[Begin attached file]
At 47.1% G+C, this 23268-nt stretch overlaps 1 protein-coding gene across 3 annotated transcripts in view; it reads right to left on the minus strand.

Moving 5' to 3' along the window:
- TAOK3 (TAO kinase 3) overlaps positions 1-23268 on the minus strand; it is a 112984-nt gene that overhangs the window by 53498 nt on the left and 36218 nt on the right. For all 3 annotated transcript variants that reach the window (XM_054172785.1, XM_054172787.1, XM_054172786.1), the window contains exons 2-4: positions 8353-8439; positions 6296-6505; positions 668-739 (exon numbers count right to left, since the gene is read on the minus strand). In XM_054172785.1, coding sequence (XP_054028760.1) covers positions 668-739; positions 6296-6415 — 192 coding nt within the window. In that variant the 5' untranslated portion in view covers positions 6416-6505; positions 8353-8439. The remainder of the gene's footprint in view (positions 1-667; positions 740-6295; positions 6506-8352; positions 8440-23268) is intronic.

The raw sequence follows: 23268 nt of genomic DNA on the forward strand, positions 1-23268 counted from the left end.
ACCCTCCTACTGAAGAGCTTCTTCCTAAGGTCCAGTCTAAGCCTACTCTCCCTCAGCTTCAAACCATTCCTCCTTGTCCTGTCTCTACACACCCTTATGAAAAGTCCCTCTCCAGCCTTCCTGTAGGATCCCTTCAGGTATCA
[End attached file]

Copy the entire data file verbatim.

At 47.1% G+C, this 23268-nt stretch overlaps 1 protein-coding gene across 3 annotated transcripts in view; it reads right to left on the minus strand.

Moving 5' to 3' along the window:
- TAOK3 (TAO kinase 3) overlaps positions 1-23268 on the minus strand; it is a 112984-nt gene that overhangs the window by 53498 nt on the left and 36218 nt on the right. For all 3 annotated transcript variants that reach the window (XM_054172785.1, XM_054172787.1, XM_054172786.1), the window contains exons 2-4: positions 8353-8439; positions 6296-6505; positions 668-739 (exon numbers count right to left, since the gene is read on the minus strand). In XM_054172785.1, coding sequence (XP_054028760.1) covers positions 668-739; positions 6296-6415 — 192 coding nt within the window. In that variant the 5' untranslated portion in view covers positions 6416-6505; positions 8353-8439. The remainder of the gene's footprint in view (positions 1-667; positions 740-6295; positions 6506-8352; positions 8440-23268) is intronic.

The raw sequence follows: 23268 nt of genomic DNA on the forward strand, positions 1-23268 counted from the left end.
ACCCTCCTACTGAAGAGCTTCTTCCTAAGGTCCAGTCTAAGCCTACTCTCCCTCAGCTTCAAACCATTCCTCCTTGTCCTGTCTCTACACACCCTTATGAAAAGTCCCTCTCCAGCCTTCCTGTAGGATCCCTTCAGGTATCA